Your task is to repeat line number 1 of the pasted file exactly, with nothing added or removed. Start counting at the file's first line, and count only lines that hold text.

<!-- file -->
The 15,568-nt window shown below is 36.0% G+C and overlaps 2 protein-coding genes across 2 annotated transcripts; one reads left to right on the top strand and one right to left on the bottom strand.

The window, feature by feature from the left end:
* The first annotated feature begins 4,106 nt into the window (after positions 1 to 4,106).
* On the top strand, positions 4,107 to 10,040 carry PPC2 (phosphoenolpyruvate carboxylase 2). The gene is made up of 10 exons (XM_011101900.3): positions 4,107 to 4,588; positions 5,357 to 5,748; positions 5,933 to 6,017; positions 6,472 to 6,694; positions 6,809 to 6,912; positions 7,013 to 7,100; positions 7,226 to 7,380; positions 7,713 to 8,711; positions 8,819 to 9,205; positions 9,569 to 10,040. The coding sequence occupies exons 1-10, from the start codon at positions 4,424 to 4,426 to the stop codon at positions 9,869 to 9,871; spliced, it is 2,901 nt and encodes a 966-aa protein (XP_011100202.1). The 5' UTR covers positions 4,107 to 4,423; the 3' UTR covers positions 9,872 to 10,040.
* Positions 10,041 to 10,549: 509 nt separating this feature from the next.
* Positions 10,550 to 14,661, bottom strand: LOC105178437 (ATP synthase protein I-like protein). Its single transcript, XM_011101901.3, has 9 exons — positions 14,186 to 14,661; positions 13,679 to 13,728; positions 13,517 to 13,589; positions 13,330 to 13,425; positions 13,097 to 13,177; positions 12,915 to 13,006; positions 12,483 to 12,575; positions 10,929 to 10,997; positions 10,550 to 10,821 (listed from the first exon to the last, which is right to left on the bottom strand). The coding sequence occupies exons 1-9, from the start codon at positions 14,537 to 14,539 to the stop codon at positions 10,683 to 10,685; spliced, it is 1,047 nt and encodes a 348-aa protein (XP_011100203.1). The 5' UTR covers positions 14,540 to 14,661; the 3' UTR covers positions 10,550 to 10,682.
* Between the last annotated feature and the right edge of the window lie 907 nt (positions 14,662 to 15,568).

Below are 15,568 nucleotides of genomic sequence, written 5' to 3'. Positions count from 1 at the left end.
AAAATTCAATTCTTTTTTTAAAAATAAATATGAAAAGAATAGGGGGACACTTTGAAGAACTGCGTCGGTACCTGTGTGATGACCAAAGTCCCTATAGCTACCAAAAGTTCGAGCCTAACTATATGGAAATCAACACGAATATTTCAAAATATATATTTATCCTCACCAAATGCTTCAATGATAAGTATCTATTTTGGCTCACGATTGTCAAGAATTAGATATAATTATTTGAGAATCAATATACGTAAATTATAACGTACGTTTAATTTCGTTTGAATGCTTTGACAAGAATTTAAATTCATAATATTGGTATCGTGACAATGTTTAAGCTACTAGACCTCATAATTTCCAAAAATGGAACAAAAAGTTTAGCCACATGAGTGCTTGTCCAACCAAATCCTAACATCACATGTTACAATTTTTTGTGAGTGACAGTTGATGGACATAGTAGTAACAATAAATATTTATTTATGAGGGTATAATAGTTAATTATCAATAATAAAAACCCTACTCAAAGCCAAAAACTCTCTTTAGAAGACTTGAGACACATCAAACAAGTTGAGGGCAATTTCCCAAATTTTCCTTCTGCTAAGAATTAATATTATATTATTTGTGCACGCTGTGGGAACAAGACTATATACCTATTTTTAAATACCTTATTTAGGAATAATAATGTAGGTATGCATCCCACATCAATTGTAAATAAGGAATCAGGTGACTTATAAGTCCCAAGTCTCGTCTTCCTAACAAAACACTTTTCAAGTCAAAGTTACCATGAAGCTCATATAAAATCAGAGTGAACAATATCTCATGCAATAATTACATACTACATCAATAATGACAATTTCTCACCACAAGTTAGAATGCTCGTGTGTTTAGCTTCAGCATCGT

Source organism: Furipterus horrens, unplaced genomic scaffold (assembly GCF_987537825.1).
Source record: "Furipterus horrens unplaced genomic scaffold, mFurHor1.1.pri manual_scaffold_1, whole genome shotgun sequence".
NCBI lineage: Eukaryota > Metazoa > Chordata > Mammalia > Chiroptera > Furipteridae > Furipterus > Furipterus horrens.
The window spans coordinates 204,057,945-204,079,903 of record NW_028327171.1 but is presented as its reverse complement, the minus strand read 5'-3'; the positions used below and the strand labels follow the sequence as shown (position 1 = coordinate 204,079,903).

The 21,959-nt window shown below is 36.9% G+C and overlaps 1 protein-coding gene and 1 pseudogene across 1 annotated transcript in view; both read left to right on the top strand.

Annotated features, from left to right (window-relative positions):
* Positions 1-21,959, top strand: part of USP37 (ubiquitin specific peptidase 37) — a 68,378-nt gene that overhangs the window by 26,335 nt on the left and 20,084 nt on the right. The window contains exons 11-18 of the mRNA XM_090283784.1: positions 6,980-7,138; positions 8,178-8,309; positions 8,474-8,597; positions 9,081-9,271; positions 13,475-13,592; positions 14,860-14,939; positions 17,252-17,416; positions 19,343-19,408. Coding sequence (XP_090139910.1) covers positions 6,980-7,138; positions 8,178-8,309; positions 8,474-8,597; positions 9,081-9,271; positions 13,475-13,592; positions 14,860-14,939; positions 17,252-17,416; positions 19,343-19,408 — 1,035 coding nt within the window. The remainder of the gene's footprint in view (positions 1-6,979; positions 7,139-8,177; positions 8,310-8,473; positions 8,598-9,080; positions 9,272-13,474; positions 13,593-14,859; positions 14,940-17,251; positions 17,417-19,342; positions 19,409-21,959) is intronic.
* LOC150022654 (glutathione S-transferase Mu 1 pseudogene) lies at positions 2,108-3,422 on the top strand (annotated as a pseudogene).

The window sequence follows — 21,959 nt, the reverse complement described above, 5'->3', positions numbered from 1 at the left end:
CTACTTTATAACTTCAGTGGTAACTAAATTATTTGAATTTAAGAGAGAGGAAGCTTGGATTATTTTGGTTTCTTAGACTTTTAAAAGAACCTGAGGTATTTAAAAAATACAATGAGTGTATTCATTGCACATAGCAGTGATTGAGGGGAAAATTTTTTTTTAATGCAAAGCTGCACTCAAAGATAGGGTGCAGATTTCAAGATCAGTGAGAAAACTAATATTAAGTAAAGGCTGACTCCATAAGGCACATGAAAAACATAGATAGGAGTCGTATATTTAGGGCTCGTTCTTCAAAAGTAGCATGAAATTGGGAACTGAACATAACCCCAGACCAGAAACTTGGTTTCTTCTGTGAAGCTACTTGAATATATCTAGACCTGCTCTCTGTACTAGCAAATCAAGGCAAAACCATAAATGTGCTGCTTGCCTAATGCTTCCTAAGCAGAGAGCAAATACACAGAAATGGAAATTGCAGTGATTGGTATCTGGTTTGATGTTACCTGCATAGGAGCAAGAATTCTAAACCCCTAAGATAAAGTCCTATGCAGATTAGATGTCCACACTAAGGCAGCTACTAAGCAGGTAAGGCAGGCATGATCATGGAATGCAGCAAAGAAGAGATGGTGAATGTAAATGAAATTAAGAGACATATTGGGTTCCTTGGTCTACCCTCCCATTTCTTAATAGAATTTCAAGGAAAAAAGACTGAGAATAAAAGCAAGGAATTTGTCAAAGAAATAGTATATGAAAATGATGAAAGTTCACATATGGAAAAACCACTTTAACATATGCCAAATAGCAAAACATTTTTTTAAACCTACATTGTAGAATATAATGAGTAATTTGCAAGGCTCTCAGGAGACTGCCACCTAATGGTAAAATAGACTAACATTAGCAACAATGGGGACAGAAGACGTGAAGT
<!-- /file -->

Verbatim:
The 15,568-nt window shown below is 36.0% G+C and overlaps 2 protein-coding genes across 2 annotated transcripts; one reads left to right on the top strand and one right to left on the bottom strand.